The Museum

Our Collection

The museum has a large collection of over 12,000 items, most of which are on display.  The collection tells many stories of battle and of the lives and bravery of individual soldiers.  There are numerous works of art which illustrate the battle stories, over 80 uniforms from Napoleonic times to the modern day, hundreds of medals awarded for the brave deeds carried out in wartime through the ages and numerous works of art, sculpture and decorative art.

 

DCLI Water polo team in 1913
Unveiling of the Merrifield's War memorial 1924
A painting showing the Battle of Waterloo

Starting with the raising of the regiment in 1702, the collection leads you through time, from the American War of Independence in 1775, Waterloo in 1815, the Indian Mutiny and the defence of Lucknow in 1857, the Great War 1914-1918, the Second World War 1939 up to 1945, and then through 20th century battles fought by the Light Infantry in Ireland and the Middle East.

Our collection is based almost entirely on the donations of veterans and their families.  Each donated item helps us to build a more complete collection to tell the story of the regiments for future generations, and enable us to mount special exhibitions to share these stories.   If you or your family have items that you would like to donate to this museum, email [email protected] or contact the museum on 01208 72810  for more information.

Uniforms

A uniform displaying the epaulette's and breast plate
A German picklehaubes helmet
A Photograph featuring badges on the arm a military jacket

The museum’s superb uniform collection takes you through history from the late 18th century right up to the present day. There are uniforms of the volunteer regiments, the Duke of Cornwall’s Light Infantry, the Home Guard and the Light Infantry. See the dashing red uniforms and distinctive hats of the 18th and 19th centuries, later Khaki uniforms introduced in the 1890s, rare World War 1 kit and modern camouflage and United Nations uniforms.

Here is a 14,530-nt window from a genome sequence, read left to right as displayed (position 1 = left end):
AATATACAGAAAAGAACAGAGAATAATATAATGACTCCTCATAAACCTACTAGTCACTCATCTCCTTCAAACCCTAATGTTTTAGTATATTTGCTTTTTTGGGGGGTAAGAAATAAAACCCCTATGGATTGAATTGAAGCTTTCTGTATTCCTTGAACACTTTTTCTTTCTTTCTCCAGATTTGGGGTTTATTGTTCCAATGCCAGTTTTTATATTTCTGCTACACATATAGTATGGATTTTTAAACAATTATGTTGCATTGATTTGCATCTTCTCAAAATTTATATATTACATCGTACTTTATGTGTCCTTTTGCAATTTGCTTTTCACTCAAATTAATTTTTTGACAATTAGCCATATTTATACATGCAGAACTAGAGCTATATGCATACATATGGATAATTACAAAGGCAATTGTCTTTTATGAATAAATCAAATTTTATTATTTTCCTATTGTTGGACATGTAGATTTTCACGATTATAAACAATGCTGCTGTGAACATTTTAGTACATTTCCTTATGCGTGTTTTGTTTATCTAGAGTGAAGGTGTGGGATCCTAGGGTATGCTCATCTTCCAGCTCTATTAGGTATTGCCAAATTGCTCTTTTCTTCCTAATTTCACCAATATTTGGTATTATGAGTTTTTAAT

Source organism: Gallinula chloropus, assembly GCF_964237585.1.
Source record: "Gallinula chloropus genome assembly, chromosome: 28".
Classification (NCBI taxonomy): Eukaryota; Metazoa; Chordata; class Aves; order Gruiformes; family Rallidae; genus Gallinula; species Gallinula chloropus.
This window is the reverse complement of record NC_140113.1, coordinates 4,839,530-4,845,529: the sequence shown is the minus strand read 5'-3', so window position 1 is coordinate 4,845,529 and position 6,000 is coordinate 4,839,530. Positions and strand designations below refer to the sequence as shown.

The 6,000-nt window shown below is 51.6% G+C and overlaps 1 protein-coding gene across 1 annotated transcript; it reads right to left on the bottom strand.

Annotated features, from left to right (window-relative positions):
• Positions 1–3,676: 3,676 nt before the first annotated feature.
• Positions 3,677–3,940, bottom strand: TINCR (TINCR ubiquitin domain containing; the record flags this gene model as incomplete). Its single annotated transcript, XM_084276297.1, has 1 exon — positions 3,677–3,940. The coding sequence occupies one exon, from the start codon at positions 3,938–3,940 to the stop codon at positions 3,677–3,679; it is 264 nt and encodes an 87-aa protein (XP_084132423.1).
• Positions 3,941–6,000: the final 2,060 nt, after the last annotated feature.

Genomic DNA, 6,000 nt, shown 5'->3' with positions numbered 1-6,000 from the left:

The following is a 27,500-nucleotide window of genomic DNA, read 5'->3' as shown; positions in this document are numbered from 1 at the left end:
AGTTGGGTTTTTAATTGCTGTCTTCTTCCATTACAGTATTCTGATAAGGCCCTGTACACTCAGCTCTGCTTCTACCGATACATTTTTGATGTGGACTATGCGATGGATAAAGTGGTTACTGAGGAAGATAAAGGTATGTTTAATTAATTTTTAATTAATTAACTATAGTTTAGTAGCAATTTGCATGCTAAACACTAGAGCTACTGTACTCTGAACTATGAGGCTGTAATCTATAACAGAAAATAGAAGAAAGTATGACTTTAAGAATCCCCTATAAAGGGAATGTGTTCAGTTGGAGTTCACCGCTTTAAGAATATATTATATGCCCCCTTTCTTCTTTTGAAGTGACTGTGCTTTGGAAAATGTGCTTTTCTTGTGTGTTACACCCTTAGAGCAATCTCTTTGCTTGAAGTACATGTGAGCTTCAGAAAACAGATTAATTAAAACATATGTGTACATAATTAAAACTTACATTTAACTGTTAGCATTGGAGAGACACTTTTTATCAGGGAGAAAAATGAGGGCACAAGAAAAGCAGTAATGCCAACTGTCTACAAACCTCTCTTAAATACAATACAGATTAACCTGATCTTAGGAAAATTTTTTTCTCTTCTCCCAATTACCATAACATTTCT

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Medals

Cap badge
Orders of striped tiger Medal
Medals awarded to Colonel R W Wetherell CMG

The huge collection of medals and badges held by the museum covers the 19th and 20th centuries. They mark the service and bravery of hundreds of soldiers and tell the stories of many men of all ranks. They include Victoria Crosses, exotic medals such as the Order of the Striped Tiger and many are beautiful objects in their own right.

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Music & The Arts

The regimental Silver
Commanding officers bugle at Cornwall's Regimental Museum
Oil painting of young soldier in WW1 uniform
A painting of an officer from the 46th regiment

The Light Infantry has a very strong musical tradition. Drums and bugles were vital pieces of equipment used to relay orders and provide communication both in barracks and in the field. In the museum you will find many instruments, along with wonderful bandsmen’s uniforms and equipment. The museum displays include many impressive drums and bugles some of which are battle-scarred with bullet holes. The collection also includes many fine drawings, paintings and sculptures.